Sound recognition.

I am looking for general approach for recognition of a short melodic sound (e.g. cellular phone ring). Obviously, income sound should be sampled and then compared to some previously stored sample array. I suppose some mathematical tools mast be applied. Do I have to calculate correlation between recorded and stored sample arrays?

Did someone encountered similar project?

My guess is, you'll need a full blown computer to have the calculation power. But hey, I have been stunned before with projects I've seen.

The problem is that two recordings of the same sound give a totally different set of numbers. So it is not as easy as that. I don't think you can do this on an arduino.

This is a standard electronics thing... http://www.national.com/mpf/LM/LM567C.html#Overview

Think of it as a tone... then you can do the rest of the searches on your own http://www.google.ca/#sclient=psy&hl=en&source=hp&q=tone+decoder&aq=f&aqi=g3g-m2&aql=&oq=&pbx=1&fp=68d09d3a6d7200e5

BA1604 etc...

How many different sounds do you need to distinguish between?

What can you do just looking at frequency and duration?

Give us the source requirement, we might come up with a lateral solution :)

Think of it as a tone.

No it doesn't work like this, it is far more complex than just a sound spectrum.

An old technique that worked quite well for limited speech recognition (32 words or so) was to use several band-pass filters on the input, with comparators, sampled at quite a slow rate. The pattern was compared with templates stored in memory following a training session using the same speaker. Quite good accuracy was obtained. The technique could be updated by using an FFT.

Grumpy_Mike:

Think of it as a tone.

No it doesn't work like this, it is far more complex than just a sound spectrum.

Really? Only one recognition circuit is allowed? :~

I think it would be up to the OP to decide, and the original description was pretty flaky. ...and how many descriptions have been modified to "that wasn't what I meant. I have to be able tho recognize the Berlin Philharmonic playing the opening bars of Beethoven's Fifth... or perhaps -- I was thinking of a dog whistle -- all these ideas are way too complicated..."

rotflmao!

The OP is not participating anyway -- so this is a waste of time regardless. Maybe they found a dog whistle circuit.

Si: How many different sounds do you need to distinguish between?

What can you do just looking at frequency and duration?

Give us the source requirement, we might come up with a lateral solution :)

Let say - recognition of most used cellular phone rings?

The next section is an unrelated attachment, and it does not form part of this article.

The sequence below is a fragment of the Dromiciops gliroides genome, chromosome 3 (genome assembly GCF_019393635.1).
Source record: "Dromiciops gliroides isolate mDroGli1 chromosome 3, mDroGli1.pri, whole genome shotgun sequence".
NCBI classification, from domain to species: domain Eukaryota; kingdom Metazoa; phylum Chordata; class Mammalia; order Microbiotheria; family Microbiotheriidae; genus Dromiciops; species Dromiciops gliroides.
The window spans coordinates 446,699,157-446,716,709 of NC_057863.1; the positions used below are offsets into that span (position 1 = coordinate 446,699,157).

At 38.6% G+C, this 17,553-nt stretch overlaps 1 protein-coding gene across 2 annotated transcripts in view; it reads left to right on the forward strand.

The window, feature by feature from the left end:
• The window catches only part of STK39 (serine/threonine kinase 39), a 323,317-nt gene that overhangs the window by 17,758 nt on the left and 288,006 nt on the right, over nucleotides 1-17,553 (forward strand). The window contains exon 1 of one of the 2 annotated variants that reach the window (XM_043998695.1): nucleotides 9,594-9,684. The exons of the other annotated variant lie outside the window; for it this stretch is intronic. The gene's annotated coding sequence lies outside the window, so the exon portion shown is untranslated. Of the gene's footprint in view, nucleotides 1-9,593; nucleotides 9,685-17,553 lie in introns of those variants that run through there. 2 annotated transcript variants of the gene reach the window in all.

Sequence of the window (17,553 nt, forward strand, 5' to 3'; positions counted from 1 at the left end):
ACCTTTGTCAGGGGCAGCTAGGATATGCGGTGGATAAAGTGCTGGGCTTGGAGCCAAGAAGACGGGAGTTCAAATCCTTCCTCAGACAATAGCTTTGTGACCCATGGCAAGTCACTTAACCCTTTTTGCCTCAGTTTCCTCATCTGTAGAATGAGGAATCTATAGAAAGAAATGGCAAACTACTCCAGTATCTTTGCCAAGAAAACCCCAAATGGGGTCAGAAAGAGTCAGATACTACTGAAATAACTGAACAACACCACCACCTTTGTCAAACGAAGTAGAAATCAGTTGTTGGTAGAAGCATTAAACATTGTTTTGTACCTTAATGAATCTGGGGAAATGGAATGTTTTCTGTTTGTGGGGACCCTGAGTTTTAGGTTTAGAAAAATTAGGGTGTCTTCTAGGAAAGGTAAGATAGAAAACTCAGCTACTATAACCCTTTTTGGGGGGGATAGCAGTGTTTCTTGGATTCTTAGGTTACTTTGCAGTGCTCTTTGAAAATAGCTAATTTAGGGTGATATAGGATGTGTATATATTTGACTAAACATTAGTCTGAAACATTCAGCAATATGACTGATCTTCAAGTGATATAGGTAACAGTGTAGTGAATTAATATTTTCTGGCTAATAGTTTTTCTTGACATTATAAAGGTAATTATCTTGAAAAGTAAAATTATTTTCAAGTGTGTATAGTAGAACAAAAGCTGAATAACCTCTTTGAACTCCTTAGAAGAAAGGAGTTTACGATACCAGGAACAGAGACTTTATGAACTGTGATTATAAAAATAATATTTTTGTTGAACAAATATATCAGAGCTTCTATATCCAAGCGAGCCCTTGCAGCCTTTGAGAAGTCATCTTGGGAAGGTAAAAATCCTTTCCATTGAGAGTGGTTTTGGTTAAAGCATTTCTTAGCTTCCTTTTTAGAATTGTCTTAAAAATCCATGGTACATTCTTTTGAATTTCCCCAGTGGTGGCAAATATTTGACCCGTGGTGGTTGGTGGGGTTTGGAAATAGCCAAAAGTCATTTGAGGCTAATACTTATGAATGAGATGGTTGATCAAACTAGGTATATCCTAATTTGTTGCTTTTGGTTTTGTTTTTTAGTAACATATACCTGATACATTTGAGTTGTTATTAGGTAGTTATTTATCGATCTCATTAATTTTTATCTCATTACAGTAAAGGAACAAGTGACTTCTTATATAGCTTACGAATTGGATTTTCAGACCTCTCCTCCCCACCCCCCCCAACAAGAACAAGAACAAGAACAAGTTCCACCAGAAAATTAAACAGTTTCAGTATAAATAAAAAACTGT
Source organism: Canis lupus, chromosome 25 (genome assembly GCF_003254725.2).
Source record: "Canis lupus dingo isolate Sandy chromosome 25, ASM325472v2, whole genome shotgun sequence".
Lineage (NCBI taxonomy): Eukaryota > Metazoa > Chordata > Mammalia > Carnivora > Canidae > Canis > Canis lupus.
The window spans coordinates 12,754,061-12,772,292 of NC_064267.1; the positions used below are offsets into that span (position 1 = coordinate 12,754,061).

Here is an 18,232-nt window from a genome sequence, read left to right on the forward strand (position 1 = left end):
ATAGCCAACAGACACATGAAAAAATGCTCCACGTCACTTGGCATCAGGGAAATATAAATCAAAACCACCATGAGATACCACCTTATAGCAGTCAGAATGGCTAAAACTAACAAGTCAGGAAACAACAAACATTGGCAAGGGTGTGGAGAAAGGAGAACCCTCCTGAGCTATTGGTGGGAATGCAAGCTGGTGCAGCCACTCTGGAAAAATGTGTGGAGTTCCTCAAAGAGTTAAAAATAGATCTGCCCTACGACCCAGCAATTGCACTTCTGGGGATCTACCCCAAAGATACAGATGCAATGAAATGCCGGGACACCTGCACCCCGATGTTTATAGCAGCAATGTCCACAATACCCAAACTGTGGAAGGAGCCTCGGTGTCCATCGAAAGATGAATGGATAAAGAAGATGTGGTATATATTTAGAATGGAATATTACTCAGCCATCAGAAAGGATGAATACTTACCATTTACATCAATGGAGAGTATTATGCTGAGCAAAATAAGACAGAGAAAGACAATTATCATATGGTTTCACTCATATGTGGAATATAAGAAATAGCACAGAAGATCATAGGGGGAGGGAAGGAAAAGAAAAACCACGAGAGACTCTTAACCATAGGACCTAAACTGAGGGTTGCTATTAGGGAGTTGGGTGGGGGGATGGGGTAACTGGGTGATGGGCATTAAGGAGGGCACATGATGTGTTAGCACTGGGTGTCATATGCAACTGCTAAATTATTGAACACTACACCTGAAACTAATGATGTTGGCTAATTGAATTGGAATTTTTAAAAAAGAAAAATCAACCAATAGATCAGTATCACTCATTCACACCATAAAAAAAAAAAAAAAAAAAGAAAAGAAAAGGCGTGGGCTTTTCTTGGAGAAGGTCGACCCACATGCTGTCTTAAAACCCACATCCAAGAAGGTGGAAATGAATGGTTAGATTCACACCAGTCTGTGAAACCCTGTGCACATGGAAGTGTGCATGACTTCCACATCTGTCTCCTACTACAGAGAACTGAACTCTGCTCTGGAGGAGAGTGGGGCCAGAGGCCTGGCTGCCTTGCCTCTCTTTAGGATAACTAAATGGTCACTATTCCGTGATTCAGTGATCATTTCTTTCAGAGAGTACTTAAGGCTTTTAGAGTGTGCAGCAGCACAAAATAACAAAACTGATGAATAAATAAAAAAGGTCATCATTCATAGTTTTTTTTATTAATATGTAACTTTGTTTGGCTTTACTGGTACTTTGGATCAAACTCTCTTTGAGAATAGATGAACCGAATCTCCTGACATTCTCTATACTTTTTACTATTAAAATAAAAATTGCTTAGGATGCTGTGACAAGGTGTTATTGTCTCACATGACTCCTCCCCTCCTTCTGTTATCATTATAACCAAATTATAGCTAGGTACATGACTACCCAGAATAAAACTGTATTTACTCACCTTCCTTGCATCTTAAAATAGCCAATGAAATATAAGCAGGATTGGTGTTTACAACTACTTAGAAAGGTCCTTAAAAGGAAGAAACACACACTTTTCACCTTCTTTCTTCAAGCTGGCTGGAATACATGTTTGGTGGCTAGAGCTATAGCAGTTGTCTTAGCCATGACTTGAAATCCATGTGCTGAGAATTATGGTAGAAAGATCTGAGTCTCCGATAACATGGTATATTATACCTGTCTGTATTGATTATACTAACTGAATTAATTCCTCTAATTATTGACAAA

[quote author=Leon Heller link=topic=56260.msg403730#msg403730 date=1300891497] An old technique that worked quite well for limited speech recognition (32 words or so) was to use several band-pass filters on the input, with comparators, sampled at quite a slow rate. The pattern was compared with templates stored in memory following a training session using the same speaker. Quite good accuracy was obtained. The technique could be updated by using an FFT. [/quote]

Thank you for direction. I will try to find theoretical stuff about this method

WillR: The OP is not participating anyway -- so this is a waste of time regardless. Maybe they found a dog whistle circuit.

Dear WillR,

Sorry for delay in the reply - I didn't got mail notifications about update of the topic. "OP" stands for ...?

I understand this has been done. Here are a few starting points:

"Microcomputer implementable low cost speaker-independent word recognition" http://ieeexplore.ieee.org/xpls/abs_all.jsp?arnumber=1172082&tag=1

I have heard of this approach: Detect and save just the zero crossings, and do a correlation: http://www.patents.com/us-4780906.html

...need an Algorithm guy to help with Correlation Code :)

I THINK someone has done this with a PIC a year or so ago but I don't see the reference right now...

I do not believe what you want to do is impossible on Arduino, or a Mega...

KE7GKP: "OP" stands for "original poster" (Baruch). I have to agree with the wet-blanket throwers. Sound recognition, especially acoustically coupled and with variable ambient pickup would be a difficult project even if you had unlimited computing resources. It would be way beyond the capabilities of a little low-power micro-controller like Arduino even if you had a "clean feed" direct connection to the waveform.

Thank you, KE7GKP and all topic participators. I got the answer.